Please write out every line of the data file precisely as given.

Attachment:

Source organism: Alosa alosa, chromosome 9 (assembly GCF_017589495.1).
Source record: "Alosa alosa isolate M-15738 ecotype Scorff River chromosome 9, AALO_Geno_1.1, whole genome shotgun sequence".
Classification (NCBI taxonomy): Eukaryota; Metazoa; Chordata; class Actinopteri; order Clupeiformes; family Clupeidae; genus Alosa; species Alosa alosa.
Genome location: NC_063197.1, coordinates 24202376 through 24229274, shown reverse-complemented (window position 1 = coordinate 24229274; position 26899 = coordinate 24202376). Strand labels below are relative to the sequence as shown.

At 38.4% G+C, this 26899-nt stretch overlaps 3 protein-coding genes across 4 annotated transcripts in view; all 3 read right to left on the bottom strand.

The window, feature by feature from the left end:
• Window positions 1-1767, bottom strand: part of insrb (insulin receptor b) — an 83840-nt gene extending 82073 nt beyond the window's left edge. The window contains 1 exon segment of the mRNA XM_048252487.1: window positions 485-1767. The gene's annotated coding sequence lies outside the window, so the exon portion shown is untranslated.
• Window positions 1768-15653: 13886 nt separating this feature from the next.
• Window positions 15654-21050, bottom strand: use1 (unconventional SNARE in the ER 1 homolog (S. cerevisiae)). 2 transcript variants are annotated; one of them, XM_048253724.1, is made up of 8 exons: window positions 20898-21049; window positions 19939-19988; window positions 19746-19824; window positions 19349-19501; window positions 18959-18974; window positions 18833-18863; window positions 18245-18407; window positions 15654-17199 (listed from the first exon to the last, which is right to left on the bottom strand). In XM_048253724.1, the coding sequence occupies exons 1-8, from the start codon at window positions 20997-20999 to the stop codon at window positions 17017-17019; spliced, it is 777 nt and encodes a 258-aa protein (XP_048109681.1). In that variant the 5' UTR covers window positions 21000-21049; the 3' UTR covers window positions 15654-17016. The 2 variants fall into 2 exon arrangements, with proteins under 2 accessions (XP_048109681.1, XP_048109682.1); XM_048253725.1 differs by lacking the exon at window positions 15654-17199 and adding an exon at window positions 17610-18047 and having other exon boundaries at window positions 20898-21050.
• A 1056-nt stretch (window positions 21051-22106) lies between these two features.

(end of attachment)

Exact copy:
Source organism: Alosa alosa, chromosome 9 (assembly GCF_017589495.1).
Source record: "Alosa alosa isolate M-15738 ecotype Scorff River chromosome 9, AALO_Geno_1.1, whole genome shotgun sequence".
Classification (NCBI taxonomy): Eukaryota; Metazoa; Chordata; class Actinopteri; order Clupeiformes; family Clupeidae; genus Alosa; species Alosa alosa.
Genome location: NC_063197.1, coordinates 24202376 through 24229274, shown reverse-complemented (window position 1 = coordinate 24229274; position 26899 = coordinate 24202376). Strand labels below are relative to the sequence as shown.

At 38.4% G+C, this 26899-nt stretch overlaps 3 protein-coding genes across 4 annotated transcripts in view; all 3 read right to left on the bottom strand.

The window, feature by feature from the left end:
• Window positions 1-1767, bottom strand: part of insrb (insulin receptor b) — an 83840-nt gene extending 82073 nt beyond the window's left edge. The window contains 1 exon segment of the mRNA XM_048252487.1: window positions 485-1767. The gene's annotated coding sequence lies outside the window, so the exon portion shown is untranslated.
• Window positions 1768-15653: 13886 nt separating this feature from the next.
• Window positions 15654-21050, bottom strand: use1 (unconventional SNARE in the ER 1 homolog (S. cerevisiae)). 2 transcript variants are annotated; one of them, XM_048253724.1, is made up of 8 exons: window positions 20898-21049; window positions 19939-19988; window positions 19746-19824; window positions 19349-19501; window positions 18959-18974; window positions 18833-18863; window positions 18245-18407; window positions 15654-17199 (listed from the first exon to the last, which is right to left on the bottom strand). In XM_048253724.1, the coding sequence occupies exons 1-8, from the start codon at window positions 20997-20999 to the stop codon at window positions 17017-17019; spliced, it is 777 nt and encodes a 258-aa protein (XP_048109681.1). In that variant the 5' UTR covers window positions 21000-21049; the 3' UTR covers window positions 15654-17016. The 2 variants fall into 2 exon arrangements, with proteins under 2 accessions (XP_048109681.1, XP_048109682.1); XM_048253725.1 differs by lacking the exon at window positions 15654-17199 and adding an exon at window positions 17610-18047 and having other exon boundaries at window positions 20898-21050.
• A 1056-nt stretch (window positions 21051-22106) lies between these two features.